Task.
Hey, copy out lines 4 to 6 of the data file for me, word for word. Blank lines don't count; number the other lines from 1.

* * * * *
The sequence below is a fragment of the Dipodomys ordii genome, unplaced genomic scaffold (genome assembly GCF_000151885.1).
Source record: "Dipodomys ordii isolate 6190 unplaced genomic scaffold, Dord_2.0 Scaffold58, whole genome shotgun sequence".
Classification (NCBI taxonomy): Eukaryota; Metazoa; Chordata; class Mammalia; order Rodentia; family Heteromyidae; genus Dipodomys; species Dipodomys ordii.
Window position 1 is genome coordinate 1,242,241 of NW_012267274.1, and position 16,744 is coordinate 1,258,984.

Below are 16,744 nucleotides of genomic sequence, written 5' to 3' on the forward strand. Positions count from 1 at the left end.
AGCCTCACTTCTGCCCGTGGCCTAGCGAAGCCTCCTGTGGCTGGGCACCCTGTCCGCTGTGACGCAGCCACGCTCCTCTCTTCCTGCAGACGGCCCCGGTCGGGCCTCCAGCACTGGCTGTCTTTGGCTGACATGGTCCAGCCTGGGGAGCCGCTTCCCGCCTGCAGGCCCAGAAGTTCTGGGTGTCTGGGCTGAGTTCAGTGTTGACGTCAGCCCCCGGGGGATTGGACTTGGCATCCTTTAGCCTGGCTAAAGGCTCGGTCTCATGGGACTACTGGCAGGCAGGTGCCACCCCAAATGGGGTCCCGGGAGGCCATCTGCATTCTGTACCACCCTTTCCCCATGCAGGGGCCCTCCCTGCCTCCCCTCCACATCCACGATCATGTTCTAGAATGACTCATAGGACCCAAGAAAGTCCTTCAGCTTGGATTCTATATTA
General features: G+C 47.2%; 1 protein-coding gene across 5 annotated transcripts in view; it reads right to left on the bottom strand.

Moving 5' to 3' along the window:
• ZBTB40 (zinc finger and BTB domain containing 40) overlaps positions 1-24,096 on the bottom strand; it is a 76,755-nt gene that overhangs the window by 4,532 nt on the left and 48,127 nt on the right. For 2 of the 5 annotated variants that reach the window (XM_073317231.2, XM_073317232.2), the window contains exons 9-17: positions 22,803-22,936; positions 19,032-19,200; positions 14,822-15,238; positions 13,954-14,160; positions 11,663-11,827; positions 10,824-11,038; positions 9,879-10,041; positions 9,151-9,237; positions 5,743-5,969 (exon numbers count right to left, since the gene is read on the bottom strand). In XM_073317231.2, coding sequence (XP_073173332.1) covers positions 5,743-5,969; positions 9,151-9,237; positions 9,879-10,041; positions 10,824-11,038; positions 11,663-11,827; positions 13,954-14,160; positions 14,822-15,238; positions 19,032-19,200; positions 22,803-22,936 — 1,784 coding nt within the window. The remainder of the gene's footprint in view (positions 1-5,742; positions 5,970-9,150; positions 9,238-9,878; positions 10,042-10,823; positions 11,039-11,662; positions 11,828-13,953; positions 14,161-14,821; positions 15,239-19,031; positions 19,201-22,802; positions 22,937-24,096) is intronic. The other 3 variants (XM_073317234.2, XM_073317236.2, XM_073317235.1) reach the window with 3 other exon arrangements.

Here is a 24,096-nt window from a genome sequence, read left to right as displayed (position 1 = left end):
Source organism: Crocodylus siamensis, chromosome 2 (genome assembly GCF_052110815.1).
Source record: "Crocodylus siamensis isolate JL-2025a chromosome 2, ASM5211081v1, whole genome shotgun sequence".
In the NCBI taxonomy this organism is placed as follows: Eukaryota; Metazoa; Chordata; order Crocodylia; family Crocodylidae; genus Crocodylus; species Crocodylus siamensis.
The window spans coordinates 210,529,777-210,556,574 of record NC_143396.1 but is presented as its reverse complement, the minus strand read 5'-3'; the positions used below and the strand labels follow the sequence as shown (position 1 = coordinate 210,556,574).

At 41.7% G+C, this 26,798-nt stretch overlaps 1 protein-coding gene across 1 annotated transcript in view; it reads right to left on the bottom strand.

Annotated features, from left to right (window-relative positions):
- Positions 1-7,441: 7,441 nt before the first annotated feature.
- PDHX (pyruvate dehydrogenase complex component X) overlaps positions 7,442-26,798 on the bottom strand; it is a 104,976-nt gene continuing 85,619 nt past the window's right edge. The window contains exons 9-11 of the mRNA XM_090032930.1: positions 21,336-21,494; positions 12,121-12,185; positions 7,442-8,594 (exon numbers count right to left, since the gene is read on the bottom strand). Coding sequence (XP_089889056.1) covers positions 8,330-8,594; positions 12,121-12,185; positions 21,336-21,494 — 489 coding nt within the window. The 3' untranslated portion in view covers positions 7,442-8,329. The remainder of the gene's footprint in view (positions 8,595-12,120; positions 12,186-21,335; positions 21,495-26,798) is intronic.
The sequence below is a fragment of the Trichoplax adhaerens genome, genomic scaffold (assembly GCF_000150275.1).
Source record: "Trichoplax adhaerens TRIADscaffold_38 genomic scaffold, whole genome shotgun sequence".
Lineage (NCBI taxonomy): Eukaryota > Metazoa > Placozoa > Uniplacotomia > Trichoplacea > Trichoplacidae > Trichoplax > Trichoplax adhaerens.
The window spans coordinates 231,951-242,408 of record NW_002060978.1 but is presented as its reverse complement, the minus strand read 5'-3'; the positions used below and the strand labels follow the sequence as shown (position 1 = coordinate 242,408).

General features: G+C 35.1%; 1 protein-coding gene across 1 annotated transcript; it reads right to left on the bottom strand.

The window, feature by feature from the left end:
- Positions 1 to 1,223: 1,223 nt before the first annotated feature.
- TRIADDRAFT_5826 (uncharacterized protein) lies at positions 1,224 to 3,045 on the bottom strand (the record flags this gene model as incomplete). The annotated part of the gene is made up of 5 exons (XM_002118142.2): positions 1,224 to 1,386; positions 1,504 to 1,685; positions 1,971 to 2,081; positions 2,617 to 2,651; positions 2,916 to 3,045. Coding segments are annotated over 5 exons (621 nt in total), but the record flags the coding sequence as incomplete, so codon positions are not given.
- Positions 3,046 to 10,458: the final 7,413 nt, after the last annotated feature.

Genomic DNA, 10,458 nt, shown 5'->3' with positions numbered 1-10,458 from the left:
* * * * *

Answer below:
Window position 1 is genome coordinate 1,242,241 of NW_012267274.1, and position 16,744 is coordinate 1,258,984.

Below are 16,744 nucleotides of genomic sequence, written 5' to 3' on the forward strand. Positions count from 1 at the left end.
AGCCTCACTTCTGCCCGTGGCCTAGCGAAGCCTCCTGTGGCTGGGCACCCTGTCCGCTGTGACGCAGCCACGCTCCTCTCTTCCTGCAGACGGCCCCGGTCGGGCCTCCAGCACTGGCTGTCTTTGGCTGACATGGTCCAGCCTGGGGAGCCGCTTCCCGCCTGCAGGCCCAGAAGTTCTGGGTGTCTGGGCTGAGTTCAGTGTTGACGTCAGCCCCCGGGGGATTGGACTTGGCATCCTTTAGCCTGGCTAAAGGCTCGGTCTCATGGGACTACTGGCAGGCAGGTGCCACCCCAAATGGGGTCCCGGGAGGCCATCTGCATTCTGTACCACCCTTTCCCCATGCAGGGGCCCTCCCTGCCTCCCCTCCACATCCACGATCATGTTCTAGAATGACTCATAGGACCCAAGAAAGTCCTTCAGCTTGGATTCTATATTA